A two-tier system would save the state money eventually but wouldn't address the current pension debt.

Still, you have to start somewhere, said Sen. Matt Murphy (R-Palatine), another Republican hopeful for governor. And, in his opinion, reforms need to be more along the lines of Social Security. "The further you get away from Social Security as a model, the more likely you are to have a system that has no credibility with the people of this state," Murphy said.

• End the current guaranteed 3 percent annual increases. Most government retirees 60 and older get automatic yearly boosts in their pensions, ostensibly to cover rises in the cost-of-living.

Quinn has proposed that retirees instead get increases of half of the Consumer Price Index -- the annual federal benchmark for inflation -- or 3 percent, whichever is less. In 2005, a pension task force impaneled by then-Gov. Rod Blagojevich estimated that lowering the 3 percent cost-of-living allowance could save the state nearly $4.7 billion by 2045.

• Raise minimum retirement ages. City of Chicago and Cook County workers can start collecting pension checks at 50. State workers can retire at 55 with full benefits if they have at least 30 years of service.

"Pension benefits originally were created to provide economic security where people were no longer able to perform their jobs," said Laurence Msall, president of the Civic Federation.

But now middle-aged people -- who might well live decades longer -- are cashing in. "From a financial standpoint, it's enormously costly," Msall said.

• End double-dipping. It's perfectly legal to begin collecting a government pension and then go work in another government job.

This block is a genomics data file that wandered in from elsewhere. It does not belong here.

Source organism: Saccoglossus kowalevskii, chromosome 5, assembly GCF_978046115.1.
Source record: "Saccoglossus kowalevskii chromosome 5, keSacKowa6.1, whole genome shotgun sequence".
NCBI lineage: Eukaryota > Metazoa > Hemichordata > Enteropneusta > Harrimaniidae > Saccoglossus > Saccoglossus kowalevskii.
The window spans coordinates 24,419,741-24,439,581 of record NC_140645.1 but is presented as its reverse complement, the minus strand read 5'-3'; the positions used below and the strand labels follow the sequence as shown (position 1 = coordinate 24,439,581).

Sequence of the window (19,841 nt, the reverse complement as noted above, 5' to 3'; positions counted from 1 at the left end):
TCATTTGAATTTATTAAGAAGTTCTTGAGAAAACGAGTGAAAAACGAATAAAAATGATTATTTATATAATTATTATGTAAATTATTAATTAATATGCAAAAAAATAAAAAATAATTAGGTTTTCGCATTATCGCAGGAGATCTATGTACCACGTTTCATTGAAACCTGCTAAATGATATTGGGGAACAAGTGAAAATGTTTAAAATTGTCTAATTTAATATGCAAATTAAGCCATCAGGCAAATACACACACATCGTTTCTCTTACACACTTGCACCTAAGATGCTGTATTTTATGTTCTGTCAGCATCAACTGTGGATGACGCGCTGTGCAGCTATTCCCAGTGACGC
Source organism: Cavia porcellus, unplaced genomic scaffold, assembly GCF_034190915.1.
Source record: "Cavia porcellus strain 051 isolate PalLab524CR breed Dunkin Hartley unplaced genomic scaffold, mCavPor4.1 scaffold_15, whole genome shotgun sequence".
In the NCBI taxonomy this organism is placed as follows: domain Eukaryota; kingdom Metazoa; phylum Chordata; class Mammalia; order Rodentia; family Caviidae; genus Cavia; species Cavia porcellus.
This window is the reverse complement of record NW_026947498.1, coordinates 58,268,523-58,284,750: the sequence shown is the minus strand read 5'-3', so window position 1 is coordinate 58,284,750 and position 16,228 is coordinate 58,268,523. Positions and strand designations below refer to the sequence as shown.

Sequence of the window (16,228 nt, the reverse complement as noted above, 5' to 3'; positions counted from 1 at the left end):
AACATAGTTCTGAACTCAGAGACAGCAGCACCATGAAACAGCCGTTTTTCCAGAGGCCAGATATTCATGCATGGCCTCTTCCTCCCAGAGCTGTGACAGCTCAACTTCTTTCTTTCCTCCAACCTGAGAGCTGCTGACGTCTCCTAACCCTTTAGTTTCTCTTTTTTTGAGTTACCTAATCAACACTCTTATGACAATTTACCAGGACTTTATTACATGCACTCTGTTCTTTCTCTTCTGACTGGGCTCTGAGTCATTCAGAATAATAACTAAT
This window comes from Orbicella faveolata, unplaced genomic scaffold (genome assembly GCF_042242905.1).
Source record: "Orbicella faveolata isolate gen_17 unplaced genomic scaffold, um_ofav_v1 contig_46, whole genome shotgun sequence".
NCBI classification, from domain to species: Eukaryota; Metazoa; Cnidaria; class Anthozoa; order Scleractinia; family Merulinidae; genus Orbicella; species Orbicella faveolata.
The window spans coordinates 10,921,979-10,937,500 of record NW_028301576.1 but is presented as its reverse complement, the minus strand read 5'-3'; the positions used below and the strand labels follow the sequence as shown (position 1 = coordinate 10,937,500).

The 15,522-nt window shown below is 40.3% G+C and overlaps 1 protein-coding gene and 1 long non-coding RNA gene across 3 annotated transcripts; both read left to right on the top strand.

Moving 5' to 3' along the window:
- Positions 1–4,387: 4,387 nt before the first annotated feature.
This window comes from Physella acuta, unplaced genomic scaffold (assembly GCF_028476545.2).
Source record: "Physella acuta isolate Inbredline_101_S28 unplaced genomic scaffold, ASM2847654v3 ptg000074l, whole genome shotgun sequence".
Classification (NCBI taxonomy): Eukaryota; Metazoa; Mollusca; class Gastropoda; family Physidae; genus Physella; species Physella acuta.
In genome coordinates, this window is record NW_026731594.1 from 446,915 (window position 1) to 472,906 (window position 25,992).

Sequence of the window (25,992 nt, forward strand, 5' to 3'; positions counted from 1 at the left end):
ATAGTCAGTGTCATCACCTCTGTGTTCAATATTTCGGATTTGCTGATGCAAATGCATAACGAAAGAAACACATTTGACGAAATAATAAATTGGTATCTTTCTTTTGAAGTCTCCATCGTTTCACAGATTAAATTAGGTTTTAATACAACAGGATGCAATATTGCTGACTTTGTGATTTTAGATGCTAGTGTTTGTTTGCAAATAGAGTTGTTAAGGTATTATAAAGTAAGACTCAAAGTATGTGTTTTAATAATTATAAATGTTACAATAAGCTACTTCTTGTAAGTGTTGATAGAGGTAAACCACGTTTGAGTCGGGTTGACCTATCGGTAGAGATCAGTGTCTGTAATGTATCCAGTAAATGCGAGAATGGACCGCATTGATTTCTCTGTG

That's something that needs to end, said state Sen. Kirk Dillard (R-Hinsdale), another gubernatorial hopeful. "We would not let that happen when I was Gov. Edgar's chief of staff. That was self-imposed," said Dillard, who described himself as being "aghast when I saw some of the payouts and loopholes" reported by the Sun-Times.

• Tax pension earnings. Unlike the federal government, Illinois doesn't tax retirement income. The Civic Federation has estimated that taxing all retirement income -- including Social Security -- at 3 percent would bring the state $1.3 billion a year.

But doing that would certainly draw the ire of senior citizens and unions.

Quinn ruled out targeting Social Security payments. But he left open the possibility of taxing government retirees who have scored six-figure pensions.

"I'm not ready to sign onto it yet, but I think it deserves to be studied," said Quinn, who added that it would be "important to maybe have a certain amount of money exempted" from any taxation.

• End the current union-perk loophole. State pension laws now contain several provisions that allow former government employees who've moved on to work for unions and other nongovernmental agencies to get a taxpayer-subsidized pension based not on their government pay, but instead on their higher-paying private jobs.

Quinn said he was unaware, until seeing Monday's Sun-Times, that Chicago Federation of Labor boss Dennis J. Gannon now gets a $153,649 yearly pension -- not based on his pay as a city steamroller operator but instead on his higher-paying post heading one of Illinois' most powerful labor groups. The governor said he favors eliminating that perk in state pension laws.

"That one is one that's front-and-center," Quinn said. "It should only be based on your public service, actually where you're serving the taxpayers in a public position."